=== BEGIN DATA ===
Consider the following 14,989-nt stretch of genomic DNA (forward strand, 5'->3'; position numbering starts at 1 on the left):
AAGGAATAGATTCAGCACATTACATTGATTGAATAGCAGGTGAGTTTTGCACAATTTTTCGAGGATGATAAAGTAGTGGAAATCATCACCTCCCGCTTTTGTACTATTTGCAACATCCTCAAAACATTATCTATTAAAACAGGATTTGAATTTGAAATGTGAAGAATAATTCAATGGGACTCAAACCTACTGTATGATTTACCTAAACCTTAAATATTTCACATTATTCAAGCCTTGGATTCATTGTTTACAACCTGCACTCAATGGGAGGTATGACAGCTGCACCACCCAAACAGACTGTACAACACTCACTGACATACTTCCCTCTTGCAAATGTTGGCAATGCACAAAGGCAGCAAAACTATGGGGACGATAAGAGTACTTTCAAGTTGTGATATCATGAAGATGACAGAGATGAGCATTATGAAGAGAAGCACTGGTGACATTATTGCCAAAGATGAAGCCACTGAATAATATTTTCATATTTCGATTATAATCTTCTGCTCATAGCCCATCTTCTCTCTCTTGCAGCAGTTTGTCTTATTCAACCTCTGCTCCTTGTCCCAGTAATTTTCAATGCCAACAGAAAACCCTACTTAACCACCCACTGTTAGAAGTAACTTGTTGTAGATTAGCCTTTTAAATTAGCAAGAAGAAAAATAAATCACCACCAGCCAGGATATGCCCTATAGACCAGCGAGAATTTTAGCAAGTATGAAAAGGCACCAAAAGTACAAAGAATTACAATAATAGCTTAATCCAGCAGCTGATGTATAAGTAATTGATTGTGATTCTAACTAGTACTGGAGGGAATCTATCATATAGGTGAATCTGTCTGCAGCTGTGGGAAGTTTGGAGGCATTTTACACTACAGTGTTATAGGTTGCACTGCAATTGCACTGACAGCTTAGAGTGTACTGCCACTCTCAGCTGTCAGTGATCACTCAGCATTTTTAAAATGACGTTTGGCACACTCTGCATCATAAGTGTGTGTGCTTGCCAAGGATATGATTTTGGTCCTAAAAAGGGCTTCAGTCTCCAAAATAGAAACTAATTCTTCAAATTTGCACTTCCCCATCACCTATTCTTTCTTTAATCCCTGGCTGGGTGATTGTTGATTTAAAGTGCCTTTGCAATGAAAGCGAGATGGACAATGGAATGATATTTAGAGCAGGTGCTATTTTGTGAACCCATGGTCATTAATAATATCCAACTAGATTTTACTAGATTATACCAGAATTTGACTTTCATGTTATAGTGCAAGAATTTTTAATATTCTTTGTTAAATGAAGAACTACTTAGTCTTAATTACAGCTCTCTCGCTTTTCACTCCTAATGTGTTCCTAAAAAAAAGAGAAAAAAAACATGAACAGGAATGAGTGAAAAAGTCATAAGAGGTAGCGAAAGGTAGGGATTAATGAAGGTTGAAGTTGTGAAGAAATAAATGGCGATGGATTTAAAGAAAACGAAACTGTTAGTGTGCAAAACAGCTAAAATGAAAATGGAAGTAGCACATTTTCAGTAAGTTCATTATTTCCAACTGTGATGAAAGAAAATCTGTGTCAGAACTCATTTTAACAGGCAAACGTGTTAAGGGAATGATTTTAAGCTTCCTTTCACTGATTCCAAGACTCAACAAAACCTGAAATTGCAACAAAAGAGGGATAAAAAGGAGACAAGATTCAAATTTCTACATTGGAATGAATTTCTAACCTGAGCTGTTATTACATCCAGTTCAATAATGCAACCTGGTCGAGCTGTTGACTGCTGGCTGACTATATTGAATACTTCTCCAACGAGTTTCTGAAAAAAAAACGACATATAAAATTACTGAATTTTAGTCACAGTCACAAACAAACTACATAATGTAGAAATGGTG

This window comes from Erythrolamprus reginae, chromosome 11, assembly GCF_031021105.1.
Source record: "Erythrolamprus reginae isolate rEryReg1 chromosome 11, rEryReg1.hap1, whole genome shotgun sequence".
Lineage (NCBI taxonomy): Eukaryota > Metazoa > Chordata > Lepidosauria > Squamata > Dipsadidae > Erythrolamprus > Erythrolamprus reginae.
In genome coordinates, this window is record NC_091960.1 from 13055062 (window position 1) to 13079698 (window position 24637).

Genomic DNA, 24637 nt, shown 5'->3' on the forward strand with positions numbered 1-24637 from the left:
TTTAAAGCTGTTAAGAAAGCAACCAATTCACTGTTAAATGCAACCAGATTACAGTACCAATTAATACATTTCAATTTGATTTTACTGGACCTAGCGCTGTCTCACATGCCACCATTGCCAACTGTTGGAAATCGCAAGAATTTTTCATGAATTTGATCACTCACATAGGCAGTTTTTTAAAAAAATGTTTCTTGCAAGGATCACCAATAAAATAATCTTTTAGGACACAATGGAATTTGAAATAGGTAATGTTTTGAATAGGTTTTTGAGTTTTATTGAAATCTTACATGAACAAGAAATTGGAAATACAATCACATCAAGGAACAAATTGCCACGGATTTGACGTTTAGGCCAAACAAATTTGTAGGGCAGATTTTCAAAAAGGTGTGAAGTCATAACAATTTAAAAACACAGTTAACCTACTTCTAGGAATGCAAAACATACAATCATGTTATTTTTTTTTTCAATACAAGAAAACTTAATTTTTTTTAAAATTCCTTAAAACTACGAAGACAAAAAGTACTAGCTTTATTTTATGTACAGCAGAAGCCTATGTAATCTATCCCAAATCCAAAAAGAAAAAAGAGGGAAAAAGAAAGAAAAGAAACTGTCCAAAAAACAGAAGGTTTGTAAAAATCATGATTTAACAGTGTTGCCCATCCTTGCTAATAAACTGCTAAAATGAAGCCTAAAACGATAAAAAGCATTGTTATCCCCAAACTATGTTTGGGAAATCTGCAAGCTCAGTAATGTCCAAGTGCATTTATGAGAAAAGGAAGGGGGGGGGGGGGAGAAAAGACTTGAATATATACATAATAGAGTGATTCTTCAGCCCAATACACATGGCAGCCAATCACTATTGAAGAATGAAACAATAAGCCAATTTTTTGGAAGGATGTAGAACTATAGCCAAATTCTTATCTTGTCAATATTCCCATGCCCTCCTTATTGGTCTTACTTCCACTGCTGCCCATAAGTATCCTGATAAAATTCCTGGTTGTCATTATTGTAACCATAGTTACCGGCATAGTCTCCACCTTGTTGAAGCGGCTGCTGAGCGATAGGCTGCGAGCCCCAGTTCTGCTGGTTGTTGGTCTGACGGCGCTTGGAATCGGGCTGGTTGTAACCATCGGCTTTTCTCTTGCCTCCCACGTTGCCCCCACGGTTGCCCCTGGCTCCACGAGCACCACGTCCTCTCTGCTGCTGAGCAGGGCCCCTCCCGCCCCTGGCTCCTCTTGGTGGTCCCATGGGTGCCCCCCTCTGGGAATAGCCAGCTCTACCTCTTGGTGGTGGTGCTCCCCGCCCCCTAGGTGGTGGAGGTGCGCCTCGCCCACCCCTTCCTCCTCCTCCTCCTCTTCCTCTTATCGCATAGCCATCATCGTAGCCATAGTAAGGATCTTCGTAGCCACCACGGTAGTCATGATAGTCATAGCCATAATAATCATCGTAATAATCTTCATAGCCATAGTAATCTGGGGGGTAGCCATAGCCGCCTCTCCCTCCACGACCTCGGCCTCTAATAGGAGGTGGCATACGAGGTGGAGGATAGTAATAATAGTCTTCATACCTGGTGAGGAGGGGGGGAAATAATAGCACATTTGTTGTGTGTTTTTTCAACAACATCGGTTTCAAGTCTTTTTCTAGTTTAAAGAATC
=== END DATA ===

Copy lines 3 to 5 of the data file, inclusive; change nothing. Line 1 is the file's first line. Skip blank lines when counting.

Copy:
This window comes from Erythrolamprus reginae, chromosome 11, assembly GCF_031021105.1.
Source record: "Erythrolamprus reginae isolate rEryReg1 chromosome 11, rEryReg1.hap1, whole genome shotgun sequence".
Lineage (NCBI taxonomy): Eukaryota > Metazoa > Chordata > Lepidosauria > Squamata > Dipsadidae > Erythrolamprus > Erythrolamprus reginae.